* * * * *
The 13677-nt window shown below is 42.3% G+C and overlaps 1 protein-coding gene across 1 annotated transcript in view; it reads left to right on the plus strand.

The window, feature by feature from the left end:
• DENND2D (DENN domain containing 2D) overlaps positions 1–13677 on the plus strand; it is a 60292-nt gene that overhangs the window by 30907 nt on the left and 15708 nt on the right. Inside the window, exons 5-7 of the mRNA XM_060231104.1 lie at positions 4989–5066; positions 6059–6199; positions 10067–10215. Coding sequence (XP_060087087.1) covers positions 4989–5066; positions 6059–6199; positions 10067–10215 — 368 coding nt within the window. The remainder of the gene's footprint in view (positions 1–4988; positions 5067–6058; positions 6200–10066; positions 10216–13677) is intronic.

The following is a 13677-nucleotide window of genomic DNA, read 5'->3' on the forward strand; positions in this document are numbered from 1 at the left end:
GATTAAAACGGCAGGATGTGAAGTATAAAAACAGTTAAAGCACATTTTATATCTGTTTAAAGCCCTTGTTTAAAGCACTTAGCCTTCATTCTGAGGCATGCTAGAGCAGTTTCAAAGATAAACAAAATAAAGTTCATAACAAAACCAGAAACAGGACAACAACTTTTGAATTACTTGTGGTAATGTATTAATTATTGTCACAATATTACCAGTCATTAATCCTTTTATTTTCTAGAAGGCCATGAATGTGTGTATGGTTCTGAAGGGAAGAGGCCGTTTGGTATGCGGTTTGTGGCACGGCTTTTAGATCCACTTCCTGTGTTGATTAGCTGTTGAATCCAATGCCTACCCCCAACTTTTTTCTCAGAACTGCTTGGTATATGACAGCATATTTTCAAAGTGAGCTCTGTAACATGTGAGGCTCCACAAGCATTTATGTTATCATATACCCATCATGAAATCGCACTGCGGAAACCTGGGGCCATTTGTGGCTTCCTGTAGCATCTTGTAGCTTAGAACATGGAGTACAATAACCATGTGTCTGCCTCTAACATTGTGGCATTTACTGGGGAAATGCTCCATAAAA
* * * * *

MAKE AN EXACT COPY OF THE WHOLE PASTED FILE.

The 13677-nt window shown below is 42.3% G+C and overlaps 1 protein-coding gene across 1 annotated transcript in view; it reads left to right on the plus strand.

The window, feature by feature from the left end:
• DENND2D (DENN domain containing 2D) overlaps positions 1–13677 on the plus strand; it is a 60292-nt gene that overhangs the window by 30907 nt on the left and 15708 nt on the right. Inside the window, exons 5-7 of the mRNA XM_060231104.1 lie at positions 4989–5066; positions 6059–6199; positions 10067–10215. Coding sequence (XP_060087087.1) covers positions 4989–5066; positions 6059–6199; positions 10067–10215 — 368 coding nt within the window. The remainder of the gene's footprint in view (positions 1–4988; positions 5067–6058; positions 6200–10066; positions 10216–13677) is intronic.

The following is a 13677-nucleotide window of genomic DNA, read 5'->3' on the forward strand; positions in this document are numbered from 1 at the left end:
GATTAAAACGGCAGGATGTGAAGTATAAAAACAGTTAAAGCACATTTTATATCTGTTTAAAGCCCTTGTTTAAAGCACTTAGCCTTCATTCTGAGGCATGCTAGAGCAGTTTCAAAGATAAACAAAATAAAGTTCATAACAAAACCAGAAACAGGACAACAACTTTTGAATTACTTGTGGTAATGTATTAATTATTGTCACAATATTACCAGTCATTAATCCTTTTATTTTCTAGAAGGCCATGAATGTGTGTATGGTTCTGAAGGGAAGAGGCCGTTTGGTATGCGGTTTGTGGCACGGCTTTTAGATCCACTTCCTGTGTTGATTAGCTGTTGAATCCAATGCCTACCCCCAACTTTTTTCTCAGAACTGCTTGGTATATGACAGCATATTTTCAAAGTGAGCTCTGTAACATGTGAGGCTCCACAAGCATTTATGTTATCATATACCCATCATGAAATCGCACTGCGGAAACCTGGGGCCATTTGTGGCTTCCTGTAGCATCTTGTAGCTTAGAACATGGAGTACAATAACCATGTGTCTGCCTCTAACATTGTGGCATTTACTGGGGAAATGCTCCATAAAA